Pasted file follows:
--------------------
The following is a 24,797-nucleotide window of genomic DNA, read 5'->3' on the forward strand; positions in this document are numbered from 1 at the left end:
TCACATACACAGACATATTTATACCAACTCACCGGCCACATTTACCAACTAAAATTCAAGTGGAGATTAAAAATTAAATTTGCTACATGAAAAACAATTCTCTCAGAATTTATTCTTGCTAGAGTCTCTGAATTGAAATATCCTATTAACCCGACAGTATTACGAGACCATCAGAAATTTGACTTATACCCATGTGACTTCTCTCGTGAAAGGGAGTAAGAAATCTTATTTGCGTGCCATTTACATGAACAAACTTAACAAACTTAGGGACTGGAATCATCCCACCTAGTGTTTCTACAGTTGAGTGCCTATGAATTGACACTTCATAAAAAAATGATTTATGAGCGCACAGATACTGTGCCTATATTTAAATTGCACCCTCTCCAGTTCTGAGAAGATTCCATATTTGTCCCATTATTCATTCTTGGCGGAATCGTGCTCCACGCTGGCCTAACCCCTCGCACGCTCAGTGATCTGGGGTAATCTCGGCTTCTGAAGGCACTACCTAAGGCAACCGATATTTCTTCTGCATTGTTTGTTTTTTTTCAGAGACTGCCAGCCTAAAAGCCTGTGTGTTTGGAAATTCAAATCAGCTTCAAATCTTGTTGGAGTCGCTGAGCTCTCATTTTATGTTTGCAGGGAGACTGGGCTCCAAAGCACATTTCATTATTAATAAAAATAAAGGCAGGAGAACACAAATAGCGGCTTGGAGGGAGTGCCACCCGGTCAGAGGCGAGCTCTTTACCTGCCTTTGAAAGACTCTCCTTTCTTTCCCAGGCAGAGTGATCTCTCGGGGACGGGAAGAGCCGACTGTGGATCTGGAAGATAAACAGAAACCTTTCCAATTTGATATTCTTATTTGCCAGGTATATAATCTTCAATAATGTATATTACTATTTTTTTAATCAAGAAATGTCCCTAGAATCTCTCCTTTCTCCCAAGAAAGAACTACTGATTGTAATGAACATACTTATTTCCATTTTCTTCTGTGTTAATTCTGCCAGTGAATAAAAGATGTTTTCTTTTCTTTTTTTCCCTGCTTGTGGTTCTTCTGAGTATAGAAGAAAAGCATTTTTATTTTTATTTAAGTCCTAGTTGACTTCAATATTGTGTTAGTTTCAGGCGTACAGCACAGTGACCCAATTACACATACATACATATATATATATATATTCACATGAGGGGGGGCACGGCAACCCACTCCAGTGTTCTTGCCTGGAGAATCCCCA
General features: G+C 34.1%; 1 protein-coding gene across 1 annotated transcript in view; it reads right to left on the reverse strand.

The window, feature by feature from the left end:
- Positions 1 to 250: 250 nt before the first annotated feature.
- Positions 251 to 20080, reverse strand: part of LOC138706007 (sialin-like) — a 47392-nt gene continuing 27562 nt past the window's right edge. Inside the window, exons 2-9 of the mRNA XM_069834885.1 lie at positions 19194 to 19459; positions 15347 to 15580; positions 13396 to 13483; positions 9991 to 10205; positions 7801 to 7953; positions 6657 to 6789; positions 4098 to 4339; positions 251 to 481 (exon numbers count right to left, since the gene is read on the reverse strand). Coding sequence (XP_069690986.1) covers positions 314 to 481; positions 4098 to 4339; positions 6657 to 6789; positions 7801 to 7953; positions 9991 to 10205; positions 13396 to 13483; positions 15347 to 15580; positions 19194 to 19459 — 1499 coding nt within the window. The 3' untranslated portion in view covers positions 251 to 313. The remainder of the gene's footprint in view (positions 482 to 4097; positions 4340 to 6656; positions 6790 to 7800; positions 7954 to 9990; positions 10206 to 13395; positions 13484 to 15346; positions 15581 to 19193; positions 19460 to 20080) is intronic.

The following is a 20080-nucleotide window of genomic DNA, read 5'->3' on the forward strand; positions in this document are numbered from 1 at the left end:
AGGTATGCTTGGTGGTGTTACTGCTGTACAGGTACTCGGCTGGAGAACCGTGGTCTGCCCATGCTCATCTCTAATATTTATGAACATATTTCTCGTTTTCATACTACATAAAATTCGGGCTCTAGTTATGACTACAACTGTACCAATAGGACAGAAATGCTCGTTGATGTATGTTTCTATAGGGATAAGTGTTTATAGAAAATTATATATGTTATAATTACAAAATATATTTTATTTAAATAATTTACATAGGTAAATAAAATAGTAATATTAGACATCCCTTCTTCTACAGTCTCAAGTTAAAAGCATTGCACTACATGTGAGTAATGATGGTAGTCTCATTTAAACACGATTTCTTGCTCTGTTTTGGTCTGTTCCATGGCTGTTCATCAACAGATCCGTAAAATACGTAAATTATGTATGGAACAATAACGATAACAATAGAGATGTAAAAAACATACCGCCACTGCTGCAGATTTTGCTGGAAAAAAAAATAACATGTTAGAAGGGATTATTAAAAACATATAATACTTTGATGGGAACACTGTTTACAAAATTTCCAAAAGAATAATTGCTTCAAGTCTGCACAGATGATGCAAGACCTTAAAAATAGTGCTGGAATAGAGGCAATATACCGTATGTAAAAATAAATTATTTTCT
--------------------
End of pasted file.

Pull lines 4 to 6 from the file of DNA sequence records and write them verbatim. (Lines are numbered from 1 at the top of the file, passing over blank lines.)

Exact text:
The window, feature by feature from the left end:
- Positions 1 to 250: 250 nt before the first annotated feature.
- Positions 251 to 20080, reverse strand: part of LOC138706007 (sialin-like) — a 47392-nt gene continuing 27562 nt past the window's right edge. Inside the window, exons 2-9 of the mRNA XM_069834885.1 lie at positions 19194 to 19459; positions 15347 to 15580; positions 13396 to 13483; positions 9991 to 10205; positions 7801 to 7953; positions 6657 to 6789; positions 4098 to 4339; positions 251 to 481 (exon numbers count right to left, since the gene is read on the reverse strand). Coding sequence (XP_069690986.1) covers positions 314 to 481; positions 4098 to 4339; positions 6657 to 6789; positions 7801 to 7953; positions 9991 to 10205; positions 13396 to 13483; positions 15347 to 15580; positions 19194 to 19459 — 1499 coding nt within the window. The 3' untranslated portion in view covers positions 251 to 313. The remainder of the gene's footprint in view (positions 482 to 4097; positions 4340 to 6656; positions 6790 to 7800; positions 7954 to 9990; positions 10206 to 13395; positions 13484 to 15346; positions 15581 to 19193; positions 19460 to 20080) is intronic.